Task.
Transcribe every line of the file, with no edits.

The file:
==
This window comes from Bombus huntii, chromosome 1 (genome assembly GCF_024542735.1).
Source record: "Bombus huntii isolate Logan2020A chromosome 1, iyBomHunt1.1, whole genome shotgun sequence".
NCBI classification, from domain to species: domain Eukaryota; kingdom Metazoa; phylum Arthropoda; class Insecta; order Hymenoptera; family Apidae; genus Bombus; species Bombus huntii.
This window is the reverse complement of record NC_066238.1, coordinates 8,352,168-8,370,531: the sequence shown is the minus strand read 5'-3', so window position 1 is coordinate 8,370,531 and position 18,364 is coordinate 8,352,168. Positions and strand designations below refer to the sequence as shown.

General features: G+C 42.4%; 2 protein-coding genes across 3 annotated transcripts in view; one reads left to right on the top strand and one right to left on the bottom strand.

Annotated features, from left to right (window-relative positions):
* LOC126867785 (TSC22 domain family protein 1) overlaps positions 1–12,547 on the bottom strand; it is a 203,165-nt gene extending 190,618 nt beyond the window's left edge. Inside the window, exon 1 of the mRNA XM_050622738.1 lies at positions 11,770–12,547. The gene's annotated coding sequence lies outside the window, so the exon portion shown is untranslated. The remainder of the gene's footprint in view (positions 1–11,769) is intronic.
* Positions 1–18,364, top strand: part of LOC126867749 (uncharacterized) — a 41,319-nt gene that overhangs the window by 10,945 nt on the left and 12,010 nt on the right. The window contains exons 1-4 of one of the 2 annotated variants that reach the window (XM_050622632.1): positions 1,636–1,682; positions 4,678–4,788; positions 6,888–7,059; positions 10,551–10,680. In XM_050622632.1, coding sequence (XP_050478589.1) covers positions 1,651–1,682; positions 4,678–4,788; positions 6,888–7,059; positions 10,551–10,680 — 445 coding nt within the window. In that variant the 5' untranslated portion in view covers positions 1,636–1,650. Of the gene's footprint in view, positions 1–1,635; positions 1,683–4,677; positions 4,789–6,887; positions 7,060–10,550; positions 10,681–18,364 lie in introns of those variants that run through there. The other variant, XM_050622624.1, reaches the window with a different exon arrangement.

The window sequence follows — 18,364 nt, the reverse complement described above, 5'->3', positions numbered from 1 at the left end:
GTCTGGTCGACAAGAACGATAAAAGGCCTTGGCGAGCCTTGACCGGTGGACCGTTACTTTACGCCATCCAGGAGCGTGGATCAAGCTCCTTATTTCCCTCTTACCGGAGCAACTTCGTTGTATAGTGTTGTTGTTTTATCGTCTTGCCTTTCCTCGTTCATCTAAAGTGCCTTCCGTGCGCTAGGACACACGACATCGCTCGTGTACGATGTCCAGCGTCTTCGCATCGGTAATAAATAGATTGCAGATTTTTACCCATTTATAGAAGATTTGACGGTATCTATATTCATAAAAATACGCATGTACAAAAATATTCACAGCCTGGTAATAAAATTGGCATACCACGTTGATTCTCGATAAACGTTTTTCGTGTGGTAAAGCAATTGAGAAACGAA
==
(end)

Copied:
This window comes from Bombus huntii, chromosome 1 (genome assembly GCF_024542735.1).
Source record: "Bombus huntii isolate Logan2020A chromosome 1, iyBomHunt1.1, whole genome shotgun sequence".
NCBI classification, from domain to species: domain Eukaryota; kingdom Metazoa; phylum Arthropoda; class Insecta; order Hymenoptera; family Apidae; genus Bombus; species Bombus huntii.
This window is the reverse complement of record NC_066238.1, coordinates 8,352,168-8,370,531: the sequence shown is the minus strand read 5'-3', so window position 1 is coordinate 8,370,531 and position 18,364 is coordinate 8,352,168. Positions and strand designations below refer to the sequence as shown.

General features: G+C 42.4%; 2 protein-coding genes across 3 annotated transcripts in view; one reads left to right on the top strand and one right to left on the bottom strand.

Annotated features, from left to right (window-relative positions):
* LOC126867785 (TSC22 domain family protein 1) overlaps positions 1–12,547 on the bottom strand; it is a 203,165-nt gene extending 190,618 nt beyond the window's left edge. Inside the window, exon 1 of the mRNA XM_050622738.1 lies at positions 11,770–12,547. The gene's annotated coding sequence lies outside the window, so the exon portion shown is untranslated. The remainder of the gene's footprint in view (positions 1–11,769) is intronic.
* Positions 1–18,364, top strand: part of LOC126867749 (uncharacterized) — a 41,319-nt gene that overhangs the window by 10,945 nt on the left and 12,010 nt on the right. The window contains exons 1-4 of one of the 2 annotated variants that reach the window (XM_050622632.1): positions 1,636–1,682; positions 4,678–4,788; positions 6,888–7,059; positions 10,551–10,680. In XM_050622632.1, coding sequence (XP_050478589.1) covers positions 1,651–1,682; positions 4,678–4,788; positions 6,888–7,059; positions 10,551–10,680 — 445 coding nt within the window. In that variant the 5' untranslated portion in view covers positions 1,636–1,650. Of the gene's footprint in view, positions 1–1,635; positions 1,683–4,677; positions 4,789–6,887; positions 7,060–10,550; positions 10,681–18,364 lie in introns of those variants that run through there. The other variant, XM_050622624.1, reaches the window with a different exon arrangement.

The window sequence follows — 18,364 nt, the reverse complement described above, 5'->3', positions numbered from 1 at the left end:
GTCTGGTCGACAAGAACGATAAAAGGCCTTGGCGAGCCTTGACCGGTGGACCGTTACTTTACGCCATCCAGGAGCGTGGATCAAGCTCCTTATTTCCCTCTTACCGGAGCAACTTCGTTGTATAGTGTTGTTGTTTTATCGTCTTGCCTTTCCTCGTTCATCTAAAGTGCCTTCCGTGCGCTAGGACACACGACATCGCTCGTGTACGATGTCCAGCGTCTTCGCATCGGTAATAAATAGATTGCAGATTTTTACCCATTTATAGAAGATTTGACGGTATCTATATTCATAAAAATACGCATGTACAAAAATATTCACAGCCTGGTAATAAAATTGGCATACCACGTTGATTCTCGATAAACGTTTTTCGTGTGGTAAAGCAATTGAGAAACGAA